Be careful on eBay if you go that route and pay attention to the listings. Anything that claims 2009 in their listing will not work with an authentic 2012 Mac Pro. The 4,1 > 5,1 firmware flash makes the tray purchase a bit more confusing, especially if buying part pulls.
     
  14. adam9c1 macrumors 68000

    adam9c1

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    May 2, 2012
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    Chicagoland
    #14
    Also to add to that I'm not sure what the stamping is on dual tray models (I have a dual tray 4,1 flashed to 5,1) and a "pure 5,1 single CPU model).
    The single CPU model has a board stamped 2009. I've verified this by installing into my 4,1 and another 5,1.
     
  15. bsbeamer macrumors 68000

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    Sep 19, 2012
    #15
    My authentic 2012 Mac Pro 5,1 6 core tray (single CPU) is part number 820-2482-A and (C) 2009. This is the same part number as the 2009 and believe makes it impossible to visually tell the difference between 4,1 & 5,1 single CPU trays. If you can see the system information of the tray, that would be the easiest identification.

    6 core tray photo here: https://forums.macrumors.com/threads/bought-a-cpu-tray-fans-at-full-speed.2108446/#post-25883728

    Can try to pull the 12 core (dual CPU) tray in this machine later this week to see if there are any markings. Would not be shocked if they are identical to the 2009 4,1.
     
  16. Darmok N Jalad macrumors 65816

    Darmok N Jalad

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    Sep 26, 2017
    Location:
    Tanagra
    #16
    I agree that your best bet is getting an entirely new Mac Pro with the dual socket configuration and sell the old. I wouldn't even swap trays, but just the storage devices. You could also keep the old as a reserve machine, as you'll be paying a hefty sum to ship a 50 lb Mac Pro.

    One thing to keep in mind is that your single socket Mac Pro likely has the W3680 Xeon if it's straight from Apple. The W-series Xeons can't be used in dual socket configurations. You'll need to use the X-series. The X5680 is your equivalent, but the X5690 is the max CPU.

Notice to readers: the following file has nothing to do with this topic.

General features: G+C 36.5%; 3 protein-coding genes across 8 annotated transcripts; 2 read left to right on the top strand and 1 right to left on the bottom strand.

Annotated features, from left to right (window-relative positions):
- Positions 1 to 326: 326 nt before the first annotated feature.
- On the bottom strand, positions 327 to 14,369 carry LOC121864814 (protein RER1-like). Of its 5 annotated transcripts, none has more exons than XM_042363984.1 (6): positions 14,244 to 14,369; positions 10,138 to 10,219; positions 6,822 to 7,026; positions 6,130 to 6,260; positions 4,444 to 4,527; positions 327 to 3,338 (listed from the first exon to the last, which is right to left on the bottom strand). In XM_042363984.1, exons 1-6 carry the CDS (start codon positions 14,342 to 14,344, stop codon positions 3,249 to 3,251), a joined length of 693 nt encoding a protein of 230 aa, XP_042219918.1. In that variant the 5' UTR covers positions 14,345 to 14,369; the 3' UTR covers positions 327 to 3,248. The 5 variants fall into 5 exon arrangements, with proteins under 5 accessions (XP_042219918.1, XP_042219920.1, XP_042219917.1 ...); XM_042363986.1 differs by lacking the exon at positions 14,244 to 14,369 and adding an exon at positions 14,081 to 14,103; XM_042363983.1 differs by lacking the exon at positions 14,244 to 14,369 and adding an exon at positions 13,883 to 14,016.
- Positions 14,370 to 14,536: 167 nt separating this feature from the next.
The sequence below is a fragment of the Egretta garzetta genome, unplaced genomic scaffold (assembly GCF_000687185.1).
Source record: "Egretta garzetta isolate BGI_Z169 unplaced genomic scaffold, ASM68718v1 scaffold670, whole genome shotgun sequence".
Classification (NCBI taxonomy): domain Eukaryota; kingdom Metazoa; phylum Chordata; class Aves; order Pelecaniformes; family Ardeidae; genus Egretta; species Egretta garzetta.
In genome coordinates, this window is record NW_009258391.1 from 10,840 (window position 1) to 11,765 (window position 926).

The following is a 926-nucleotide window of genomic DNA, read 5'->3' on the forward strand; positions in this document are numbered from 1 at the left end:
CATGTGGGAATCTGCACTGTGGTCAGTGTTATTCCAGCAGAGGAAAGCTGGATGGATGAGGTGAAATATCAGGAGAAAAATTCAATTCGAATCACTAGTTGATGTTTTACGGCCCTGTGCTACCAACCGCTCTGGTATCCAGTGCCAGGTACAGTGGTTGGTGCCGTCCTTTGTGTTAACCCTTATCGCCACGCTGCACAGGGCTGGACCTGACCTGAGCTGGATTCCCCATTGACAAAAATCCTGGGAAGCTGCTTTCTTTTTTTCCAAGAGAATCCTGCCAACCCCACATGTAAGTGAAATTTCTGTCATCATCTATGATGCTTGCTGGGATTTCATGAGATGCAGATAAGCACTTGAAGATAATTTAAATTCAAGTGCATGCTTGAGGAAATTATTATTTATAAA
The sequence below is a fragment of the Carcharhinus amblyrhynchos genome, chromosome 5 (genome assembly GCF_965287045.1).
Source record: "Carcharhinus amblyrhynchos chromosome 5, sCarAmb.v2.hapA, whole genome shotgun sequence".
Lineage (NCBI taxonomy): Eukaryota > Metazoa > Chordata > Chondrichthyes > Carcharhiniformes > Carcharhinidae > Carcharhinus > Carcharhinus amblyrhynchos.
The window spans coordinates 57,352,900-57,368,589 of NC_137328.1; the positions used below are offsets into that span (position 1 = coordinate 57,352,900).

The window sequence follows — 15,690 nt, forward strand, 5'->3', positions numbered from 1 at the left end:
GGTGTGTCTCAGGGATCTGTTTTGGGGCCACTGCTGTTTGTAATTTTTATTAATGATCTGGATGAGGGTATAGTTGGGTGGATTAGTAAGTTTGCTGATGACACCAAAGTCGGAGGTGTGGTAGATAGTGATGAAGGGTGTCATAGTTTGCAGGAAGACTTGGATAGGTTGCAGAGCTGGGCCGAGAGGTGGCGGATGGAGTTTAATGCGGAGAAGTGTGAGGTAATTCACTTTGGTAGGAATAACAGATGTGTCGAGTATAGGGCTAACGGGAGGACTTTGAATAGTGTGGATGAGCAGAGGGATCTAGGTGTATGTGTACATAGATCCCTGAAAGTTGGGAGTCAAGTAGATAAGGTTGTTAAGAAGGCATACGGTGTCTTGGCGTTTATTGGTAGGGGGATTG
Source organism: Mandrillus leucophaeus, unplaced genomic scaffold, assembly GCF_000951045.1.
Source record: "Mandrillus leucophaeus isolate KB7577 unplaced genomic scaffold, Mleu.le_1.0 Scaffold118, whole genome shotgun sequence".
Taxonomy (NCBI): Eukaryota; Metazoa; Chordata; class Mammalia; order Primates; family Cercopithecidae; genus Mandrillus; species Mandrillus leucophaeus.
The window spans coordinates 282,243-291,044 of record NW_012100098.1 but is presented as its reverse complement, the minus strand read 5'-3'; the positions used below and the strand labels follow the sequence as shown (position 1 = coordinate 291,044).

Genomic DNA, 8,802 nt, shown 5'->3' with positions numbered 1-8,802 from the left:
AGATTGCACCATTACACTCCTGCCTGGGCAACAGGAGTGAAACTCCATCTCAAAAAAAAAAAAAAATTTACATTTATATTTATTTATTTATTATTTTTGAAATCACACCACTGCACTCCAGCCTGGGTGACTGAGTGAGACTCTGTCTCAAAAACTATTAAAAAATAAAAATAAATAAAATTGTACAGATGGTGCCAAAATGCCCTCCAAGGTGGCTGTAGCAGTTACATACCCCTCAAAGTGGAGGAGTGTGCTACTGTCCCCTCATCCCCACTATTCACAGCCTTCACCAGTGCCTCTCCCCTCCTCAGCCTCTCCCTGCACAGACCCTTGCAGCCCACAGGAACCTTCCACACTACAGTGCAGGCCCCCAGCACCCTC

17. XNorth, Apr 18, 2018
    Last edited: Apr 18, 2018

    XNorth macrumors regular

    XNorth

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    Feb 23, 2018
    Location:
    United States
    #17
    FCP7 by itself doesn't fully use all available cores. If you have plugins, however, more cores would benefit FCP7.

    BTW, is there a particular reason you're still using FCP7? I'm assuming by "digitizing," you use FCP7 to ingest analog media recorded on tape? I keep FCP7 around to open archived projects, and that doesn't happen often, but for everything else a modern NLE (FCPX, Resolve) performs better than FCP7. It's a 32-bit app, and it's no longer supported beyond Sierra 10.12.6.

    If you're going to upgrade your cMP, maybe also upgrade our NLE to take advantage of the upgraded Mac?
     
  18. Pedrith thread starter macrumors newbie

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    Jun 13, 2013
    #18
    Work is slow to upgrade anything and everything must be compatible.
     
  19. DPUser macrumors 6502a

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    Jan 17, 2012
    #19
    Craigslist is a great place to find really nice deals on used Mac Pros. I recently picked up an 8-core 2010 for $500. It hit the market at $800, didn't sell, and when the seller lowered to asking price to $600, I offered $500 and made the deal. It now houses 2 hex CPUs, an RX460, 2 spinning backup drives and a bunch of SSDs and is running great. I sold the hex machine it replaces, but still have another hex MP in the house as emergency backup for my studio.

    The CPU swap for 2010/2012 dual-CPU Mac Pros is a piece of cake.
     
  20. bsbeamer macrumors 68000

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    Sep 19, 2012
    #20
    CPU tray swap is piece of cake, even for non technical. Actual CPU swap with thermal paste is not as simple for the non technical.
     
  21. Pedrith thread starter macrumors newbie

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    Jun 13, 2013
    #21
    Thanks everybody for all your help.

    Cheers,

    David
     
  22. Groovy macrumors newbie

    Groovy

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    Jun 14, 2014
    Location:
    Somewhere, Texas
    #22
    Guess where a lot of eBay parts come from, These old Mac Pro's go to local e-cyclers the hard drives are removed and degaussed for data security and the parts are tested for functionality. But $1000.00 is a bit much since the last one I worked on was a dual X5680 with 32GB and went for $400.00 upgrade to 64GB would be $500.00. I would love to save all the old Mac pro's that come into our warehouse but there is no need to charge so much for these old workhorses.
    [​IMG]
     
  23. Pressure macrumors 68040

    Pressure

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    Denmark
    #23
    Could you ship some to Europe? :p
     
  24. handheldgames macrumors 68000

    handheldgames

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    Apr 4, 2009
    Location:
    Pacific NW, USA
    #24
    $350 is an average price for a DP 2010 cpu tray on eBay. Plan on replacing the CPU’s for $200. 64gb of 2r4 ecc rdimms for $160.

    It’s easy to pay too much on eBay. With time and patience, good deals can be found.